Victorian Volunteers part 3: 1884 – 1901
Confusingly, mounted corps have existed in many forms, including Yeomanry Corps, Cavalry, Mounted Rifles, Mounted Artillery, Mounted Infantry, Light Horse and Heavy Horse. At one extreme, the Cavalry fought off horse back, at the other, mounted infantry rode to battle then dismounted and fought like infantry, but there was overlap of the various troops and their fighting tactics.
After the disbanding of the Prince of Wales Volunteer Light Horse in late 1883, other troops took their place within a year.
Victorian Horse Artillery
See Cossum page 15 and 16.
According to the Australian War Memorial, in 1884 a Nordenfelt (Rupertswood) battery was raised at Sunbury. In 1889 it had a name change to the Victorian Horse Artillery and split into two parts, one at Werribee and the other at Rupertswood. The Werribee chapter folded in 1893, and Rupertswood in 1897.
Victorian Cavalry Regiment
See Cossum page 16.
This regiment existed from 1885-92. The “A” troop was from Sandhurst (Bendigo), but there were also a Dingee and a Heathcote Troop. They were disbanded on 27th June 1892 due to falling numbers and disinterest.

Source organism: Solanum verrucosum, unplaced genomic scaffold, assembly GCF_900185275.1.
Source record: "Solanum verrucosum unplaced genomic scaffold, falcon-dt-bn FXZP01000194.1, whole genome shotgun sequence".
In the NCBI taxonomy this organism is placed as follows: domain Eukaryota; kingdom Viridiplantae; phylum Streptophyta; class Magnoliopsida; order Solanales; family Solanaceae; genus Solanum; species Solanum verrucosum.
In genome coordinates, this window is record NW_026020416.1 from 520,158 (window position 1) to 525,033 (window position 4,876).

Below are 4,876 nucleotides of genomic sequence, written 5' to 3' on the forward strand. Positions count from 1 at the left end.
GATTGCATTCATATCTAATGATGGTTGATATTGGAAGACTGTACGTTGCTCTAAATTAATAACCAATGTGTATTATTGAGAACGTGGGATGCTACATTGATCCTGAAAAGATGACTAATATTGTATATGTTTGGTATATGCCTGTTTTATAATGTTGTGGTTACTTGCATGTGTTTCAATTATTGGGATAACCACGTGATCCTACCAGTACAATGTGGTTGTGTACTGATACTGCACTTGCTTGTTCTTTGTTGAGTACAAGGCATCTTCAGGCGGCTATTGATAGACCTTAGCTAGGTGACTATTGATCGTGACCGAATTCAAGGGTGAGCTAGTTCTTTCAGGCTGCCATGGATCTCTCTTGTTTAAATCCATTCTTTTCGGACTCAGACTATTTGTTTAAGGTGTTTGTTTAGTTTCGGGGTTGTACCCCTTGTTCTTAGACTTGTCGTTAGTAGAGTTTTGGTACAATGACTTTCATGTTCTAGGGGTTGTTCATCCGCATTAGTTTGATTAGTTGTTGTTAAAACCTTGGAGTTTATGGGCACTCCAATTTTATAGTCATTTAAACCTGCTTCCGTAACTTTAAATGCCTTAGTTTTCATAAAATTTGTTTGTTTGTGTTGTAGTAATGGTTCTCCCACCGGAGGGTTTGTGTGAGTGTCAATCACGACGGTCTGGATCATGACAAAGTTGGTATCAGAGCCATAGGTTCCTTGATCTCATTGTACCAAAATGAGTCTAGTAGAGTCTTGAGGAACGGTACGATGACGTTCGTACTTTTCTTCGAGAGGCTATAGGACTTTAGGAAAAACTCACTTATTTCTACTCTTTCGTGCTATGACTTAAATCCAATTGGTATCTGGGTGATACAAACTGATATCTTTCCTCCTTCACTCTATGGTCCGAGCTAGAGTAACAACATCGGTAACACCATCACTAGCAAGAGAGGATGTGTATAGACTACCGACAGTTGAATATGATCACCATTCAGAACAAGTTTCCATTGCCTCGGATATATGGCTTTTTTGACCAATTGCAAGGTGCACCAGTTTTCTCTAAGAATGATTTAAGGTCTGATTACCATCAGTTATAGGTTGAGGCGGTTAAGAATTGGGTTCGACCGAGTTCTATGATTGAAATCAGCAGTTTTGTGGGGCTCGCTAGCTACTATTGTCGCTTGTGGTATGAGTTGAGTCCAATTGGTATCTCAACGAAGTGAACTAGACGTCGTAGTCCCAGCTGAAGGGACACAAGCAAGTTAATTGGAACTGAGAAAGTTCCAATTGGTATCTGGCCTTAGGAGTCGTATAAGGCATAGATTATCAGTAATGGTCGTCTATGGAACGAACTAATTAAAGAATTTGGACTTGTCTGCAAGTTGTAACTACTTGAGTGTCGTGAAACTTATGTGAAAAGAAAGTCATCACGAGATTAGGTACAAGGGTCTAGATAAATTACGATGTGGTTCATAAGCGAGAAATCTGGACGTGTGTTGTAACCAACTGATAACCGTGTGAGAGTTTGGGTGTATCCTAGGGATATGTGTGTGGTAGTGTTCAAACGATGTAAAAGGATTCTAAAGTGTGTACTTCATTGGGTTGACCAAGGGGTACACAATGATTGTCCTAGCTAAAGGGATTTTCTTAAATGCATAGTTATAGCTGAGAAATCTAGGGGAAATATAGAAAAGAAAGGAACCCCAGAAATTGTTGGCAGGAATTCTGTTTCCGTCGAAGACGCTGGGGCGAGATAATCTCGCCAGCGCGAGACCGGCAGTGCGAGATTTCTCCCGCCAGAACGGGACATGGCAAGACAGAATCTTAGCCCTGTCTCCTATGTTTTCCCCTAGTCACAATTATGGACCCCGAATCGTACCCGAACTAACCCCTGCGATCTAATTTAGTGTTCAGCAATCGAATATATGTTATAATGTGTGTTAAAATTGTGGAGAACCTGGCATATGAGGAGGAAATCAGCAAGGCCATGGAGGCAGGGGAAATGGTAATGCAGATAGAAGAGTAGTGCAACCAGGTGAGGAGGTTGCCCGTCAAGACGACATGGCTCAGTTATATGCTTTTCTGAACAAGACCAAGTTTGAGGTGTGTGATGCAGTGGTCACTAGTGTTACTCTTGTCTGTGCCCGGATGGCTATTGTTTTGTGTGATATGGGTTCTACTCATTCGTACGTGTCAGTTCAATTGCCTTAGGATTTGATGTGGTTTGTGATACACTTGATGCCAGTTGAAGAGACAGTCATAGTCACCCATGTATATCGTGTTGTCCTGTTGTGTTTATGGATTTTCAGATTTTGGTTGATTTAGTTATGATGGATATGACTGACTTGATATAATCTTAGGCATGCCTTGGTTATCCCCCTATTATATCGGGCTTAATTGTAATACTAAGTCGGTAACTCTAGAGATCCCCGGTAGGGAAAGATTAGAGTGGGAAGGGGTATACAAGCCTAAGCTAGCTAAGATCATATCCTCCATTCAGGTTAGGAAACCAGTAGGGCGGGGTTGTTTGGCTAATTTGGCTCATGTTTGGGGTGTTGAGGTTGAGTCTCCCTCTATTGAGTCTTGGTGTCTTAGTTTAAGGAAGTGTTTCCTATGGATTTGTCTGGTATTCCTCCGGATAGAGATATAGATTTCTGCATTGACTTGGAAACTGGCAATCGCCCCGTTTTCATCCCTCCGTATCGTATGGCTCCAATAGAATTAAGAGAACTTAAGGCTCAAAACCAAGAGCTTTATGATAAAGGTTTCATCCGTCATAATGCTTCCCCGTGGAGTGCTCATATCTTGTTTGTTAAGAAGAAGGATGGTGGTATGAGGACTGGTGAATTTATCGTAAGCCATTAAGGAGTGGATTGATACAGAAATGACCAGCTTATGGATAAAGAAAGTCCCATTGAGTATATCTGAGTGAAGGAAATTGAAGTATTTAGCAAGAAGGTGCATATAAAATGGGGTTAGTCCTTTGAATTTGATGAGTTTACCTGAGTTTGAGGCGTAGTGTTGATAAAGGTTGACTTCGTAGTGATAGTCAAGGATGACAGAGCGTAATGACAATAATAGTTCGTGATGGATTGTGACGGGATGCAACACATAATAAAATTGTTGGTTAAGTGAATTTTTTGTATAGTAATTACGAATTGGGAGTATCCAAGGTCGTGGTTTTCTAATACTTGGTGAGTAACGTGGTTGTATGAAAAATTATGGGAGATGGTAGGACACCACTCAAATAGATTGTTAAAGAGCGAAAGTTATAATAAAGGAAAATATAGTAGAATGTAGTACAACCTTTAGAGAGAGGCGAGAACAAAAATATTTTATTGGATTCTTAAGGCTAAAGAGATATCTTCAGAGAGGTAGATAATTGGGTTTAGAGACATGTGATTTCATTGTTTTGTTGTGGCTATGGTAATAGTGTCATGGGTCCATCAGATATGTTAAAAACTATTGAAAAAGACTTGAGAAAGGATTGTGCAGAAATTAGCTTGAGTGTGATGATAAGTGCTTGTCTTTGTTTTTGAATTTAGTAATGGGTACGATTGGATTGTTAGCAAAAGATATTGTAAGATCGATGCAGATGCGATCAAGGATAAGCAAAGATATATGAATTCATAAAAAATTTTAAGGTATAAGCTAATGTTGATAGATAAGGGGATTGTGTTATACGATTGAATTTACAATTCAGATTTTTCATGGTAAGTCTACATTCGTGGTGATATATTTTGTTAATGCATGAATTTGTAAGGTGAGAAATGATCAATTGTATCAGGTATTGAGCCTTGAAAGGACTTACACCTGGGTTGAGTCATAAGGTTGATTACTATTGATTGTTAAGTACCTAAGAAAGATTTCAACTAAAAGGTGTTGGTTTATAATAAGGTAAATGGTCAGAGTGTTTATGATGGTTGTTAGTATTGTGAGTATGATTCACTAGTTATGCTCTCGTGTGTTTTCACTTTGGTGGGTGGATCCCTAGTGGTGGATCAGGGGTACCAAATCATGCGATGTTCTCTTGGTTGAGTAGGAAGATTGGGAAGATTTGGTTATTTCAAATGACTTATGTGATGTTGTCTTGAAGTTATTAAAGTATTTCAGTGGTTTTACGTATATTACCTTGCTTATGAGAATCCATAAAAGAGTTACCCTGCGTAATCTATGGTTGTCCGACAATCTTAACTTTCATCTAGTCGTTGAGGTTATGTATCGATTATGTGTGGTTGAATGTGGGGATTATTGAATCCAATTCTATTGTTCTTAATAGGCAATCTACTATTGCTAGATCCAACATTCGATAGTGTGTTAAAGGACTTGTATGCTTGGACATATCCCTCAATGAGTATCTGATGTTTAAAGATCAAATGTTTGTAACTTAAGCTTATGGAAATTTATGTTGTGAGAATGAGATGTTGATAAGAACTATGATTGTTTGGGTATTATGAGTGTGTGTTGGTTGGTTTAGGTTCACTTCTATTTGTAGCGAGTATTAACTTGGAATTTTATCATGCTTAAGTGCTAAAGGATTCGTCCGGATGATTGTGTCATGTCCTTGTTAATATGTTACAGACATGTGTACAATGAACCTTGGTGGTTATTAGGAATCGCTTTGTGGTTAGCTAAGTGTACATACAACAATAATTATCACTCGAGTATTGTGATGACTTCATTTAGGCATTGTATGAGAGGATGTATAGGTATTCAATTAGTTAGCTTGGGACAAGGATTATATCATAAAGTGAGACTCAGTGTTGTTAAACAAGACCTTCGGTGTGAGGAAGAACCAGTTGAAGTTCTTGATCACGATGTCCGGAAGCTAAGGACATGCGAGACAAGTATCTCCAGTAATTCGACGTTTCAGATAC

Victorian Mounted Rifles
See also http://www.austbuttonhistory.com/uncategorized/13th-august-2020/
The Victorian Mounted Rifles was raised from members of rifle clubs throughout country Victoria in 1885. Members had to supply their own horse and saddle, but the government proved rifles, accoutrements and gear. Part of their uniform was the (now) famous slouch hat. They were poorly paid. The buttons were the universal pattern Victorian Military Forces type. The 2nd and the 5th Victorian Mounted Rifle contingents served in the 2nd Boer War.
By 1903 the VMR and various other groups became the Australian Light Horse in Victoria. Memory of this regiment was preserved within an armoured regiment, the 8th/13th, that has since been merged into the 4th/19th Light Horse. See http://www.austbuttonhistory.com/uncategorized/13th-august-2020/